A decade since Iniesta’s last-minute goal united Spain and South Africa

By Nerea González

Johannesburg, Jul 11 (efe-epa).- A decade ago, all eyes were on Johannesburg as Spain and the Netherlands clashed in the first World Cup final to be held on the African continent. Spain won, and in doing so became bound to a country with which it had previously shared little history.

The competition began on 11 June 2010. A month later, the Soccer City stadium in Johannesburg — since renamed the FNB Stadium — was packed again for the final.

It had been a World Cup of vuvuzelas, of Shakira’s Waka Waka, of Paul the octopus. The Spanish team topped it off by lifting the coveted trophy for the first time in the country’s history.

Not even an ageing Nelson Mandela, who was unable to make the inauguration, could miss the final of a competition that silenced those who questioned South Africa’s ability to host a World Cup.

“South Africans like the way Spain plays football. Simple, efficient football. Very skilful, talented players. And that is what South African football fans want to see,” Danny Jordaan, the president of the South African Football Association (SAFA), tells Efe.

“Germany was certainly one of the favourites, and then the Netherlands played very, very well up until the finals, but in the finals, it was clear that Spain produced the better football. And when Iniesta scored that goal, right here, in the stadium, the stadium just burst in celebration, excitement for the Spanish team, who became deserved winners of Africa’s first World Cup.”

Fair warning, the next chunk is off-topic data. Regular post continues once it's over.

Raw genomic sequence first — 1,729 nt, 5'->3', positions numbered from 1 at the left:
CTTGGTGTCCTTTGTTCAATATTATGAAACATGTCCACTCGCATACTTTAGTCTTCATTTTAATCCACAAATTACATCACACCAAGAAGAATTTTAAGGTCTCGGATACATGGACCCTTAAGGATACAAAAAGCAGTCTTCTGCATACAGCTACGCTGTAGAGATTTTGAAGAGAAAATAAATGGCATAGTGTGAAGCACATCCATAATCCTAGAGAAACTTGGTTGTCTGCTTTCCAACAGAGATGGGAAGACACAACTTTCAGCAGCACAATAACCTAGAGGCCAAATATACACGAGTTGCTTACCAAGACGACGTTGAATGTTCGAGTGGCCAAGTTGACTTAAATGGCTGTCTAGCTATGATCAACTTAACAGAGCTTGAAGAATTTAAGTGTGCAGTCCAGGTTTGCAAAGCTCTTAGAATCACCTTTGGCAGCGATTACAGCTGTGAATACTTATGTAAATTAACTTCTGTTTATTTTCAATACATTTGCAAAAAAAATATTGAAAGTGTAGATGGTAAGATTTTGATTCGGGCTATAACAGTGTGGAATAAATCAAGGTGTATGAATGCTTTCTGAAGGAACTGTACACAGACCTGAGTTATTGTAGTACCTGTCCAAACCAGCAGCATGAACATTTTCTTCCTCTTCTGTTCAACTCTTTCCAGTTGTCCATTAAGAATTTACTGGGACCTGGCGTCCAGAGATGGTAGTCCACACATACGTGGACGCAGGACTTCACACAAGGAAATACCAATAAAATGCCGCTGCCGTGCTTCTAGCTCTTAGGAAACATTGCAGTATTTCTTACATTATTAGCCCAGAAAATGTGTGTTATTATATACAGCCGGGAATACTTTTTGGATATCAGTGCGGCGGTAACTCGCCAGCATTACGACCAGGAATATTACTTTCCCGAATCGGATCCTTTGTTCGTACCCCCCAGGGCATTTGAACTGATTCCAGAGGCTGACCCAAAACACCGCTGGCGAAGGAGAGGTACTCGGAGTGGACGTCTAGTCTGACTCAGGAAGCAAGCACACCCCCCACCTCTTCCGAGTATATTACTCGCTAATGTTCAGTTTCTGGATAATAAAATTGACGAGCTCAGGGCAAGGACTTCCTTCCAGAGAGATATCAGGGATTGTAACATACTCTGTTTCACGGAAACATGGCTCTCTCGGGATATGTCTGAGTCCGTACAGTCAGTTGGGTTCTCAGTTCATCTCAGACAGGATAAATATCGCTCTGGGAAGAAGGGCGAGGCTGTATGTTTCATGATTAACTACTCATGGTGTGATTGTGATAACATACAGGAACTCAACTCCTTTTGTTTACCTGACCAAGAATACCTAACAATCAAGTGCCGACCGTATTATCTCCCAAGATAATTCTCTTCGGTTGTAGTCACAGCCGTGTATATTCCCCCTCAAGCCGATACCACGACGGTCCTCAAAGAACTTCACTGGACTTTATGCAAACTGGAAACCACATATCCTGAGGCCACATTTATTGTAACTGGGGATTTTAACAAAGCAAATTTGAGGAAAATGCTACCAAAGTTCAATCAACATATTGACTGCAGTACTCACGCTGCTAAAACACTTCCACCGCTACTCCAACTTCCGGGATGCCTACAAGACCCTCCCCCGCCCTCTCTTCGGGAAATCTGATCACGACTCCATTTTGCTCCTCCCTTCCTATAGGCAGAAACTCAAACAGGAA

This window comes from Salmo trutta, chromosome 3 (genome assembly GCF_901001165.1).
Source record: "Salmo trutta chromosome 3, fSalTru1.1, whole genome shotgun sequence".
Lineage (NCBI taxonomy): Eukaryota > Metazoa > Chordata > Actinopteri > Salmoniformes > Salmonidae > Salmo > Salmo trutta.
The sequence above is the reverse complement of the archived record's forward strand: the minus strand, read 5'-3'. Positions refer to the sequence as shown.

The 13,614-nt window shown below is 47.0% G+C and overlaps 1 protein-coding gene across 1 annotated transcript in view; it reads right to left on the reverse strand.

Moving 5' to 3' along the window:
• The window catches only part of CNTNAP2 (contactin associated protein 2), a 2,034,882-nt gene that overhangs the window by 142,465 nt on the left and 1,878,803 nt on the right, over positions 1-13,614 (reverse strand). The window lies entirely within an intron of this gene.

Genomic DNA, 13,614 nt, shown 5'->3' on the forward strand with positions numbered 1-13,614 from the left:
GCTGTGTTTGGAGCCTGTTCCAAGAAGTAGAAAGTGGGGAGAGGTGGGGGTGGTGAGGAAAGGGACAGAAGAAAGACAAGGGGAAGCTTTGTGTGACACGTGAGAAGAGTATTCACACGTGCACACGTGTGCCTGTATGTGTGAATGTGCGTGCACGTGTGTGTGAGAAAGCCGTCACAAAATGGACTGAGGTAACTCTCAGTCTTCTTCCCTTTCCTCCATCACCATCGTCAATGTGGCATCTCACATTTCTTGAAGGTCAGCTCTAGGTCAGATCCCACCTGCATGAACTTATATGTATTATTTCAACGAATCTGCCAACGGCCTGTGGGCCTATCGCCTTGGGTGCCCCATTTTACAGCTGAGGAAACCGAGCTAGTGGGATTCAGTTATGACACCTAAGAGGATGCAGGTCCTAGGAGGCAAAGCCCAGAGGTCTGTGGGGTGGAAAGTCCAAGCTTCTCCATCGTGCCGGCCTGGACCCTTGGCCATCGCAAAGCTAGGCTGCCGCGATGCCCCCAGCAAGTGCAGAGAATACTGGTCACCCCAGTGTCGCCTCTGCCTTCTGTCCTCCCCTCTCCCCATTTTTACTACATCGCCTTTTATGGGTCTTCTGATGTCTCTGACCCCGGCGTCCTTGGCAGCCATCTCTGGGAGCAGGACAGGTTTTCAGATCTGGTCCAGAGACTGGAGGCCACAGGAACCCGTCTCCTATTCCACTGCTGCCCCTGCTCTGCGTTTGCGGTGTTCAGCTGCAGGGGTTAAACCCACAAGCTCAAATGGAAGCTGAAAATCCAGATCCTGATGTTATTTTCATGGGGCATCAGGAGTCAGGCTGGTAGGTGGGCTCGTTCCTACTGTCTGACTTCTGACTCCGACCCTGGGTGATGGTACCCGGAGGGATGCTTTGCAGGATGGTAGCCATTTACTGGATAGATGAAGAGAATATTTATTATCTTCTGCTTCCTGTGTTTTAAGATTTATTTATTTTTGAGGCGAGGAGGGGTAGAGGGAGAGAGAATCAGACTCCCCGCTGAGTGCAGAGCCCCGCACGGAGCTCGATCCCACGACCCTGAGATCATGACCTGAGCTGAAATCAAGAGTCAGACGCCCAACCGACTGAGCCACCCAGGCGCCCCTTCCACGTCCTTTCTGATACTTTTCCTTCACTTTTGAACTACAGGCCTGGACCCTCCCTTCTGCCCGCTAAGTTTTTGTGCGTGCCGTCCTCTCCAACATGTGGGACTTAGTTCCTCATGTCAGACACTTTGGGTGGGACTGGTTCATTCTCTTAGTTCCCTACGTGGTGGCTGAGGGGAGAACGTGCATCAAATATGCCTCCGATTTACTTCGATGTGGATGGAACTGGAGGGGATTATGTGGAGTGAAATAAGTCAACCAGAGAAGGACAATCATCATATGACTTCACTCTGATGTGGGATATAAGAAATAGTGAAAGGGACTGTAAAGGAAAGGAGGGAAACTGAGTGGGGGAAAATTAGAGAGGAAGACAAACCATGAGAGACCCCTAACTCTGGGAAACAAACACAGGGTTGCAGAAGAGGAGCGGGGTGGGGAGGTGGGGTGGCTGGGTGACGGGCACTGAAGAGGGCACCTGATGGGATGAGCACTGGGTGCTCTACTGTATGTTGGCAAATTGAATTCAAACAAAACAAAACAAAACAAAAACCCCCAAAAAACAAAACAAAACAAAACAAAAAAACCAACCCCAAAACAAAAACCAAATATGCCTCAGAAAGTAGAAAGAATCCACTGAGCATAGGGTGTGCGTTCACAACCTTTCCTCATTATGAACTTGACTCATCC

Aaron Mokoena, the captain of South Africa’s national team during the competition, reflects on how the World Cup impacted his country.

“It was the first World Cup on the African continent and in South Africa and it meant a lot for everyone,” he says.

He adds that the tournament helped change people’s perspectives in South Africa and to unite them behind the flag regardless of race or heritage.

As had happened previously with the 1995 Rugby World Cup — which is inextricably linked to the reconciliation period following Apartheid — the 2010 World Cup allowed South Africa to showcase its ability to host global events as one of the continent’s most developed nations.

The former player says the competition brought people together in the so-called Rainbow Nation: “White people, Blacks, Indians, mixed, everyone celebrated together.”

He adds that the unity felt in South Africa today is thanks in part to the legacy of the World Cup.

Mokoena had lived in the Netherlands before, and had a soft spot for the Dutch side in the final but admits Spain deserved the win on that fateful night.

“The best team won,” he says.

Until 2010, the historical links between Spain and South Africa were somewhat limited. But the World Cup final triggered a certain special relationship.

Testament to that is the fact that in 2015, LaLiga chose South Africa as its continental base in its operation to expand internationally.

“(The tournament) united the two countries closely because those who organized the first World Cup on African soil did it very well. And Spain won its first trophy,” Marcos Pelegrín, director of the LaLiga office in South Africa, tells Efe.

Since then, LaLiga, an ambassador of Spanish football around the world, has not only worked to boost its presence in Africa but has also become involved with initiatives to develop the sport locally and has helped in social programs in disadvantaged areas.

“We are in a country where we have to do our part,” he says.

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